As an alternative holding, the Court of Appeals in Jackson held that even if the D.C. and federal charges were properly joined within the meaning of Rule 8, the District Court loses jurisdiction over the local offense if it grants a severance of that charge pursuant to Rule 14 of the Federal Rules of Criminal Procedure. Id. at 798-800. Whereas Rule 8 permits the joinder of certain defendants and certain offenses if the charges involve the same series of acts or transactions, Rule 14 provides relief from prejudicial joinder. Therefore, the joinder mentioned in section 502(3) must be neither improper under Rule 8 nor prejudicial under Rule 14.

 The joinder in the present indictment is proper under Rule 8 and is not prejudicial within the meaning of Rule 14. This Court ruled on this exact issue in the proceedings against the other nine defendants named in the indictment. United States v. Hubbard, 474 F. Supp. 64, 86-90 (D.D.C.1979). Thus, the offenses in the indictment in this case are "joined" within the meaning of section 502(3) as that term has been interpreted by the Court of Appeals in Shepard and Jackson : the charges are properly joined within the meaning of Rule 8 and are not prejudicially joined within the meaning of Rule 14. Therefore, Shepard and Jackson do not eliminate this Court's jurisdiction over this case.

 The fact remains that treaty provisions will prevent the defendants from being tried on any counts but those charged under the D.C.Code. However, this fact alone does not strip this Court of jurisdiction. The panels in Shepard and Jackson both indicated that the doctrine of pendent jurisdiction, if applied with great care, could be imported from the civil law into the criminal law to aid in the interpretation of section 502(3). United States v. Jackson, 183 U.S. App. D.C. 270, 562 F.2d 789 ; United States v. Shepard, 515 F.2d at 1330. The Court of Appeals focused on two interests which may be considered in determining the propriety of the retention of jurisdiction under section 502(3).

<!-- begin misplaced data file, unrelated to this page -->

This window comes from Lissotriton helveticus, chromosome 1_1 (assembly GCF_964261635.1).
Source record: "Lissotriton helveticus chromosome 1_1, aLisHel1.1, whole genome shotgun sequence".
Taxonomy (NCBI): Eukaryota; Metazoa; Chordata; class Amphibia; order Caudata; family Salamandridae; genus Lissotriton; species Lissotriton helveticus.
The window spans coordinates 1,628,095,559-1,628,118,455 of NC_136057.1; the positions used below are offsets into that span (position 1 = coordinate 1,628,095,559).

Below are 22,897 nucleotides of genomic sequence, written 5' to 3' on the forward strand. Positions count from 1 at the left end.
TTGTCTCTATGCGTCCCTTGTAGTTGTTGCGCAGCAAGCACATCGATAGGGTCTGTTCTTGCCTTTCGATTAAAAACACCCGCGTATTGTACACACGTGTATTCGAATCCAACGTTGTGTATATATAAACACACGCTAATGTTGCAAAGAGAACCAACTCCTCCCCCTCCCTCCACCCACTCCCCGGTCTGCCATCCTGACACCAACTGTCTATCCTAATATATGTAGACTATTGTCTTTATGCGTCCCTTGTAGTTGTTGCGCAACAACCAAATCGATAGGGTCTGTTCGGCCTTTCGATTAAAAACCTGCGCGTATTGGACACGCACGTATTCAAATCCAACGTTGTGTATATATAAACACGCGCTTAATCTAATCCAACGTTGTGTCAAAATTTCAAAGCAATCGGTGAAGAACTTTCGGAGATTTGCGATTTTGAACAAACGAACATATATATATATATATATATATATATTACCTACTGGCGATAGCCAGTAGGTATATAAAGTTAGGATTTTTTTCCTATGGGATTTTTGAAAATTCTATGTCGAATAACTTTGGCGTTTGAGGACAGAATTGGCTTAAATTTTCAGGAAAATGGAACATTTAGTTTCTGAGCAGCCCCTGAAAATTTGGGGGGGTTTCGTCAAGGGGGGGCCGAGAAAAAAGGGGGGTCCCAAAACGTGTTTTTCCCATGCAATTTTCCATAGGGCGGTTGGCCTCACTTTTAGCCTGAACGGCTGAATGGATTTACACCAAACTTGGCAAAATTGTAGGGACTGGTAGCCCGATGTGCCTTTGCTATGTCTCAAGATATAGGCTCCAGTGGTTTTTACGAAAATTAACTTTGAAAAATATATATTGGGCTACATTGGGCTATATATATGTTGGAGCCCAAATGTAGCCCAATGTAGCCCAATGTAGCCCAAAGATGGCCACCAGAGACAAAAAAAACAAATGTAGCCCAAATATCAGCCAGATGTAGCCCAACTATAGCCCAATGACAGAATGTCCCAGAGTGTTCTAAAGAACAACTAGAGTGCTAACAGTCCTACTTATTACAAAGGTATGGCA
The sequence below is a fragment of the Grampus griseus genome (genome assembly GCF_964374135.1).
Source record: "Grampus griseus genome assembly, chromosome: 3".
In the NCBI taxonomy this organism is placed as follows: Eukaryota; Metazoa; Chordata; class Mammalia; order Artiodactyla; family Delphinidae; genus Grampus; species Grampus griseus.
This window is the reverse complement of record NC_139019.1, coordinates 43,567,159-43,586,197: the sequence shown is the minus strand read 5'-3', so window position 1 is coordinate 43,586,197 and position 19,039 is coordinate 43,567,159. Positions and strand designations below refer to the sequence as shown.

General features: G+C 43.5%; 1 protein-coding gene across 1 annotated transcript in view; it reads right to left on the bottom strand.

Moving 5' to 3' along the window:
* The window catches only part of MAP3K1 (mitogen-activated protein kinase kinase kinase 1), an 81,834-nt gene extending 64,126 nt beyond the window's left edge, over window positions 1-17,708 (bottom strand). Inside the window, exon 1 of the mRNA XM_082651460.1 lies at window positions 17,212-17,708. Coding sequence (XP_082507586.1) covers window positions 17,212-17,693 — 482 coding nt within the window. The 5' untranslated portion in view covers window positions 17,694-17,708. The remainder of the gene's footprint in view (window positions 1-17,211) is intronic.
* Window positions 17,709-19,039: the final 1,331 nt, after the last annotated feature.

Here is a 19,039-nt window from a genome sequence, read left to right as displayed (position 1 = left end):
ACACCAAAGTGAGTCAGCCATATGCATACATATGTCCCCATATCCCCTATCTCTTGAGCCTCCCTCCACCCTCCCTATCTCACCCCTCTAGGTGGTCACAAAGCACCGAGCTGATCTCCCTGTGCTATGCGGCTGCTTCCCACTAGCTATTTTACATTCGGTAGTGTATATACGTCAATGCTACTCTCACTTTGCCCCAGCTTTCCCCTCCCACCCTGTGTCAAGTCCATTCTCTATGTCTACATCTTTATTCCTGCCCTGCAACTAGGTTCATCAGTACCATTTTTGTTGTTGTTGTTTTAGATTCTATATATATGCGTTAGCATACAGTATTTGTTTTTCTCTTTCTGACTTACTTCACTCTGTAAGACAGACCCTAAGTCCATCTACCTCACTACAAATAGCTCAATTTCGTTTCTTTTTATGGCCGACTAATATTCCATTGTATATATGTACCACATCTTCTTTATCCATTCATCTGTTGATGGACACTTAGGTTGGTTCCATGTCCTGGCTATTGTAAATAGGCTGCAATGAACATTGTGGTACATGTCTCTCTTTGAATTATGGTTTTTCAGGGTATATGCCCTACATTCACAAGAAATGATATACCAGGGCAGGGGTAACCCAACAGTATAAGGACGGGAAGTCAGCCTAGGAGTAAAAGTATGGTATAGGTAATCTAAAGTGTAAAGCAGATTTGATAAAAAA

First, the court indicated that the extent to which the case implicates federal law may influence the determination. If any case implicates federal law, this case does it. The ten burglaries upon which the defendants Kember and Budlong can be tried are charged as part of conspiracies against the United States. In addition, the burglary counts themselves charge that they were committed with the intent to steal property of the United States Government.

 Second, the court indicated that the extent of judicial energies expanded on the case are relevant. In this case, the Court has spent virtually all of its energy during the past year on the pending indictment. Numerous issues which arose with respect to the other nine defendants will most likely arise again.

 Accordingly, the Court holds that where substantial judicial energies would be wasted, and a case implicates federal concerns, the District Court is not ousted of its jurisdiction by the fact that a treaty prevents the prosecution of the United States Code offenses in an indictment in which District of Columbia Code offenses and federal offenses are "joined" within the meaning of section 502(3) as that term has been interpreted in the Shepard and Jackson cases.

 An Order in accordance with this Memorandum Opinion shall be issued of even date herewith.

19800507